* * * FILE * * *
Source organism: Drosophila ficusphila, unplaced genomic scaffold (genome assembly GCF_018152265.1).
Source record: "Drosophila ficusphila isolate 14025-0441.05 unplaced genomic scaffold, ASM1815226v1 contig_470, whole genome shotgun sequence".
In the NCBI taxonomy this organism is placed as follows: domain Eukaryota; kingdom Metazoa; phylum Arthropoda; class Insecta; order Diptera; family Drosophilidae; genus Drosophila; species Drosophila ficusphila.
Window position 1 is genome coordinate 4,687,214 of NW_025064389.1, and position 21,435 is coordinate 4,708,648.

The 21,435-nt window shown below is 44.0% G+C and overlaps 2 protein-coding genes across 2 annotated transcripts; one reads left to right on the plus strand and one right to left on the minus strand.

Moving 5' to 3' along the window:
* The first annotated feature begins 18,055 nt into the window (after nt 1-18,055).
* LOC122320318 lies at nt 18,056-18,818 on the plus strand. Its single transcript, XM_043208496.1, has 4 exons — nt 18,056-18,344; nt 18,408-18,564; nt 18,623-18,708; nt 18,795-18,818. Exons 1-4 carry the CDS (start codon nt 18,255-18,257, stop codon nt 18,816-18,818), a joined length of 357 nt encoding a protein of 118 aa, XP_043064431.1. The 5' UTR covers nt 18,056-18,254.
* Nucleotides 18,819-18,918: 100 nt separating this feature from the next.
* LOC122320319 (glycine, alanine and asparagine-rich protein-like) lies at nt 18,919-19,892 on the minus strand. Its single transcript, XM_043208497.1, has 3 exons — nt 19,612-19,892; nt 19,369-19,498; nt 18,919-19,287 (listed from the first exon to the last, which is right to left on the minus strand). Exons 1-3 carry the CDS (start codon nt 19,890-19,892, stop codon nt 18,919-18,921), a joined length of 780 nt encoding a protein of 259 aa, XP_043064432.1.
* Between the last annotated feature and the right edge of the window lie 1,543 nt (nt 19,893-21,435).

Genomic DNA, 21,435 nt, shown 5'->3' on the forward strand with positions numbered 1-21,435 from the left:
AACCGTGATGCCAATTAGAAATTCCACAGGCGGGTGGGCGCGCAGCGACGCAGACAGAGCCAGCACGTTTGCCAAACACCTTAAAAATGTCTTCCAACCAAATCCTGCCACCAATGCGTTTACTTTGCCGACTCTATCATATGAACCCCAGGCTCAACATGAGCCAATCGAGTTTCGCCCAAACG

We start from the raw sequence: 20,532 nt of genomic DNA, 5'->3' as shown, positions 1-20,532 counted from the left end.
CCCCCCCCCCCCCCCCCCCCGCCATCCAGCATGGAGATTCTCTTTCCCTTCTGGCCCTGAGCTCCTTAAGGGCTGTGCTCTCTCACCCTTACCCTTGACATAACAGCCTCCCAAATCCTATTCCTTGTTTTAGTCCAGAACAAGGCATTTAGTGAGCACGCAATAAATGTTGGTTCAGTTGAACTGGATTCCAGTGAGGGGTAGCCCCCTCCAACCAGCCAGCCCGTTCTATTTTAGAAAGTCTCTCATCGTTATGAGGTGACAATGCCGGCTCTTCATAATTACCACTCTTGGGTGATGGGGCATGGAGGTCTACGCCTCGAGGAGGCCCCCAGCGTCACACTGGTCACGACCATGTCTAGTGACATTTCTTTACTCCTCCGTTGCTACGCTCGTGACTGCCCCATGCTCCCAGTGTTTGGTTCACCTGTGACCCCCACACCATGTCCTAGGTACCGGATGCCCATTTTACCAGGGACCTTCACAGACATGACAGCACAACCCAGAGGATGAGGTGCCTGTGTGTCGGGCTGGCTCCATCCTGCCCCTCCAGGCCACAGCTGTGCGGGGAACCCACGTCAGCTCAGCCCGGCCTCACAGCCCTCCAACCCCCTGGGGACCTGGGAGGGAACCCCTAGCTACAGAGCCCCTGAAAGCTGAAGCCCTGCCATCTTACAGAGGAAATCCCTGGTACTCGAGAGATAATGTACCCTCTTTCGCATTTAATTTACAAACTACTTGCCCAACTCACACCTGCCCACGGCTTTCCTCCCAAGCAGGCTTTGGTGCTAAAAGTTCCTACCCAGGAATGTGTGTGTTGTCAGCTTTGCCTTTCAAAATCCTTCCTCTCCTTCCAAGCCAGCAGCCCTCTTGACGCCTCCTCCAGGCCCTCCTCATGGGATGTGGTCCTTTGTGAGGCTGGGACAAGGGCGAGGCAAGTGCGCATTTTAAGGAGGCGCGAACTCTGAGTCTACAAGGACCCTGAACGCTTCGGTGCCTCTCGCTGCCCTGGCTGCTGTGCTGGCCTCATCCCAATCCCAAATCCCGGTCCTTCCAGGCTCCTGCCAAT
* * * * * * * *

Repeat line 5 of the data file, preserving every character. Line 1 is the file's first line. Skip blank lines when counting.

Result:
The 21,435-nt window shown below is 44.0% G+C and overlaps 2 protein-coding genes across 2 annotated transcripts; one reads left to right on the plus strand and one right to left on the minus strand.